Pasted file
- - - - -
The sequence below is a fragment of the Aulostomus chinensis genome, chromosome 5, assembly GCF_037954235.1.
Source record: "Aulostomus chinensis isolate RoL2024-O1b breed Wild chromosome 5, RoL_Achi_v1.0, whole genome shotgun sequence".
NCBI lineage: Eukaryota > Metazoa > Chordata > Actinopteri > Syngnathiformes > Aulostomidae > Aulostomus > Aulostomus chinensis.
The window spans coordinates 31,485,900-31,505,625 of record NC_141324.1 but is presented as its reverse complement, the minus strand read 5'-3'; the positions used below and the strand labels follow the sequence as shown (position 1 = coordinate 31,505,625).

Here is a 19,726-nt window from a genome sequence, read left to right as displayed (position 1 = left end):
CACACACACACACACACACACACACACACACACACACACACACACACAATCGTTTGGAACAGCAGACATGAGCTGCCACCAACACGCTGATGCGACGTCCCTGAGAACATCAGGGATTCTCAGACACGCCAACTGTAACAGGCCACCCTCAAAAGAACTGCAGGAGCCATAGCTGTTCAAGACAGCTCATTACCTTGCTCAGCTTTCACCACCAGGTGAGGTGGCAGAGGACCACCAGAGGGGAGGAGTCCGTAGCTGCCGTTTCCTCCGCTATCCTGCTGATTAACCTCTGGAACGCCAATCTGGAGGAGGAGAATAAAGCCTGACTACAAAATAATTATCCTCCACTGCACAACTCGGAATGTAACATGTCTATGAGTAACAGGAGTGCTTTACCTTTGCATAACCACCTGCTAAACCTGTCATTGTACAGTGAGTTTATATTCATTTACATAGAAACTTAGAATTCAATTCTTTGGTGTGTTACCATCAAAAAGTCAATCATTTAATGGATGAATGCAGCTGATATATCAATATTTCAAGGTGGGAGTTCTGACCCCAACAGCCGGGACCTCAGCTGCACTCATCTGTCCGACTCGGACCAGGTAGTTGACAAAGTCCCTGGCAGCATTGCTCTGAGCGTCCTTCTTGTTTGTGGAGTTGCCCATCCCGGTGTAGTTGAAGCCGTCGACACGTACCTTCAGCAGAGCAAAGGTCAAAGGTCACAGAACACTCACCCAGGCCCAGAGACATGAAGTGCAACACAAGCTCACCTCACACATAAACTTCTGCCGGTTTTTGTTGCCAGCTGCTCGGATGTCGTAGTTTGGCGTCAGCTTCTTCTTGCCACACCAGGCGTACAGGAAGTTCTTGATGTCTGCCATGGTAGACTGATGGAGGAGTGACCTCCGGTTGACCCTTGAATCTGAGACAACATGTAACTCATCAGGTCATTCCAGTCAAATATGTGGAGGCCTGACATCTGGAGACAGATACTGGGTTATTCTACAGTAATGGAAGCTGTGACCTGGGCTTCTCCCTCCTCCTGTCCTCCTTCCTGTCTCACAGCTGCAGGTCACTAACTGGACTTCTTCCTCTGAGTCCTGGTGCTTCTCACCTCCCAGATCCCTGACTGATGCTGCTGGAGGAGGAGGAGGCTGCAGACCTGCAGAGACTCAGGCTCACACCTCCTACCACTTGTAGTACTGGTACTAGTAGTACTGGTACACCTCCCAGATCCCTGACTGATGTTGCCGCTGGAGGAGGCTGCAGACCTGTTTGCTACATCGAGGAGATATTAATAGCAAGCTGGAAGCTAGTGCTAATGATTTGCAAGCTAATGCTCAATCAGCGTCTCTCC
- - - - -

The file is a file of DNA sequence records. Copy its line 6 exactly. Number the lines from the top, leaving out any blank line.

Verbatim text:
CACACACACACACACACACACACACACACACACACACACACACACACAATCGTTTGGAACAGCAGACATGAGCTGCCACCAACACGCTGATGCGACGTCCCTGAGAACATCAGGGATTCTCAGACACGCCAACTGTAACAGGCCACCCTCAAAAGAACTGCAGGAGCCATAGCTGTTCAAGACAGCTCATTACCTTGCTCAGCTTTCACCACCAGGTGAGGTGGCAGAGGACCACCAGAGGGGAGGAGTCCGTAGCTGCCGTTTCCTCCGCTATCCTGCTGATTAACCTCTGGAACGCCAATCTGGAGGAGGAGAATAAAGCCTGACTACAAAATAATTATCCTCCACTGCACAACTCGGAATGTAACATGTCTATGAGTAACAGGAGTGCTTTACCTTTGCATAACCACCTGCTAAACCTGTCATTGTACAGTGAGTTTATATTCATTTACATAGAAACTTAGAATTCAATTCTTTGGTGTGTTACCATCAAAAAGTCAATCATTTAATGGATGAATGCAGCTGATATATCAATATTTCAAGGTGGGAGTTCTGACCCCAACAGCCGGGACCTCAGCTGCACTCATCTGTCCGACTCGGACCAGGTAGTTGACAAAGTCCCTGGCAGCATTGCTCTGAGCGTCCTTCTTGTTTGTGGAGTTGCCCATCCCGGTGTAGTTGAAGCCGTCGACACGTACCTTCAGCAGAGCAAAGGTCAAAGGTCACAGAACACTCACCCAGGCCCAGAGACATGAAGTGCAACACAAGCTCACCTCACACATAAACTTCTGCCGGTTTTTGTTGCCAGCTGCTCGGATGTCGTAGTTTGGCGTCAGCTTCTTCTTGCCACACCAGGCGTACAGGAAGTTCTTGATGTCTGCCATGGTAGACTGATGGAGGAGTGACCTCCGGTTGACCCTTGAATCTGAGACAACATGTAACTCATCAGGTCATTCCAGTCAAATATGTGGAGGCCTGACATCTGGAGACAGATACTGGGTTATTCTACAGTAATGGAAGCTGTGACCTGGGCTTCTCCCTCCTCCTGTCCTCCTTCCTGTCTCACAGCTGCAGGTCACTAACTGGACTTCTTCCTCTGAGTCCTGGTGCTTCTCACCTCCCAGATCCCTGACTGATGCTGCTGGAGGAGGAGGAGGCTGCAGACCTGCAGAGACTCAGGCTCACACCTCCTACCACTTGTAGTACTGGTACTAGTAGTACTGGTACACCTCCCAGATCCCTGACTGATGTTGCCGCTGGAGGAGGCTGCAGACCTGTTTGCTACATCGAGGAGATATTAATAGCAAGCTGGAAGCTAGTGCTAATGATTTGCAAGCTAATGCTCAATCAGCGTCTCTCC